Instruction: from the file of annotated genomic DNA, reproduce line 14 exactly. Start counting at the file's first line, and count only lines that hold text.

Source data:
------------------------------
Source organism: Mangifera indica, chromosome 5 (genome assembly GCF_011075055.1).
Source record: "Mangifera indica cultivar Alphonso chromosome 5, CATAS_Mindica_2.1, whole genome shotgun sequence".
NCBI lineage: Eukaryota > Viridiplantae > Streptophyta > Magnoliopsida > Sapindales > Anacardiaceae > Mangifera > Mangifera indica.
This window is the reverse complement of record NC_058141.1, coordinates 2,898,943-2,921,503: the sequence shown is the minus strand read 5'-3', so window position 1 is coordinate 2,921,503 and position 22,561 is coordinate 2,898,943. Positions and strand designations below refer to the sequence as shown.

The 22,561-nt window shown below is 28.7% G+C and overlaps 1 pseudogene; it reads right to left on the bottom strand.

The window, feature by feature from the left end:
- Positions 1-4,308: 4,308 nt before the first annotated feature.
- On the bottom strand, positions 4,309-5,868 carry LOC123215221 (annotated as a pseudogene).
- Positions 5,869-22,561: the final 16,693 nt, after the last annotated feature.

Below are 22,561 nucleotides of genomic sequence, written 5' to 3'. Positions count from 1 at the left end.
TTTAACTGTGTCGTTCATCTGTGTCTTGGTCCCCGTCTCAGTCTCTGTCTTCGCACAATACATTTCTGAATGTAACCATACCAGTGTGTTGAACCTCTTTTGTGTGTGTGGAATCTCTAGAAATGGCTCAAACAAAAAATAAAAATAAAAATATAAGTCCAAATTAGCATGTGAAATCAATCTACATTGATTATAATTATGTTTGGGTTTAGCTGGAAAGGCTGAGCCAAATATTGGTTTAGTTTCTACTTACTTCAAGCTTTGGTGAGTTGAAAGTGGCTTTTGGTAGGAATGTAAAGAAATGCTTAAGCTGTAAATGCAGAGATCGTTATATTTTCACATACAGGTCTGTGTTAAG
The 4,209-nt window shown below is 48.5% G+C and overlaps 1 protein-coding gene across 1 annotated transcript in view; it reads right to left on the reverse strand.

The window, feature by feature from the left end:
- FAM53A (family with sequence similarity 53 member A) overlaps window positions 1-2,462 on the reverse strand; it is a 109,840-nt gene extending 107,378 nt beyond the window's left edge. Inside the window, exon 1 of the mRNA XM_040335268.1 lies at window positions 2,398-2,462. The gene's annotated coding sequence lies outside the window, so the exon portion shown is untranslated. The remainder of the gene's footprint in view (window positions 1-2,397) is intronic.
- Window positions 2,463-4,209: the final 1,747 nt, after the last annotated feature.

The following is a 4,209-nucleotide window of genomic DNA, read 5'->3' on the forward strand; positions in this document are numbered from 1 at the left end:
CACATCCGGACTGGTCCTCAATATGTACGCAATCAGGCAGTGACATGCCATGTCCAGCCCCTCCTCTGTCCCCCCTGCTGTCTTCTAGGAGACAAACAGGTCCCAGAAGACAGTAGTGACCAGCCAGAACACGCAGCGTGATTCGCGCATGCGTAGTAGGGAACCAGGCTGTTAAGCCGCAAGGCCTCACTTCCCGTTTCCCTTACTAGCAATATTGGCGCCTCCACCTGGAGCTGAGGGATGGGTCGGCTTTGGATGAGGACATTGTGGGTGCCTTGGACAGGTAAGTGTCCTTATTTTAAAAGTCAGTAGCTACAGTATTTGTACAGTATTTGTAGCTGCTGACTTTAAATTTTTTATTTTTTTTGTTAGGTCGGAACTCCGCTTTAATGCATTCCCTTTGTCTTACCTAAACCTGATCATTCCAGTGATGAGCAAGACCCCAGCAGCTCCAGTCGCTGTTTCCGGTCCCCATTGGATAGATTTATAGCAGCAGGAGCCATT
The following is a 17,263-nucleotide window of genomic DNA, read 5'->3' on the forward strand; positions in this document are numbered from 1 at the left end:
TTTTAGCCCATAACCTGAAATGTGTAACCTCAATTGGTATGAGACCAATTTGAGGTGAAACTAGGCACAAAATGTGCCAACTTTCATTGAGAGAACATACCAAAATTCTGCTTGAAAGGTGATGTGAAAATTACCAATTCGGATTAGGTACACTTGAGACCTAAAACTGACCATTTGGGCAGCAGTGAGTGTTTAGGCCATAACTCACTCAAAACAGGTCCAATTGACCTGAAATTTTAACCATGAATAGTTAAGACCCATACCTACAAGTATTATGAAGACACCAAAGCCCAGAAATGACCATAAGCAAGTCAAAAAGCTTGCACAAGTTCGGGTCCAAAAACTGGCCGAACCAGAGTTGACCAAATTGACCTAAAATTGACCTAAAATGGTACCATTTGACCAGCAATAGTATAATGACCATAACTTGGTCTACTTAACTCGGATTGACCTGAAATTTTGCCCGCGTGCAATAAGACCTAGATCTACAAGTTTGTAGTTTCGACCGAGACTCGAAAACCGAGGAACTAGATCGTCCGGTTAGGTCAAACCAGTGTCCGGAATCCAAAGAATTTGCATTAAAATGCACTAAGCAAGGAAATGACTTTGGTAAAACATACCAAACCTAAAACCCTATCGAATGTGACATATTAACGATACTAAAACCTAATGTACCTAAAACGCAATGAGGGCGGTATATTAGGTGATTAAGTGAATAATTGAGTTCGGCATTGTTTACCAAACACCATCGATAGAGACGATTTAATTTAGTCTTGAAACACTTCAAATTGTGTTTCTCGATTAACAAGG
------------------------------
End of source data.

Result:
- FAM53A (family with sequence similarity 53 member A) overlaps window positions 1-2,462 on the reverse strand; it is a 109,840-nt gene extending 107,378 nt beyond the window's left edge. Inside the window, exon 1 of the mRNA XM_040335268.1 lies at window positions 2,398-2,462. The gene's annotated coding sequence lies outside the window, so the exon portion shown is untranslated. The remainder of the gene's footprint in view (window positions 1-2,397) is intronic.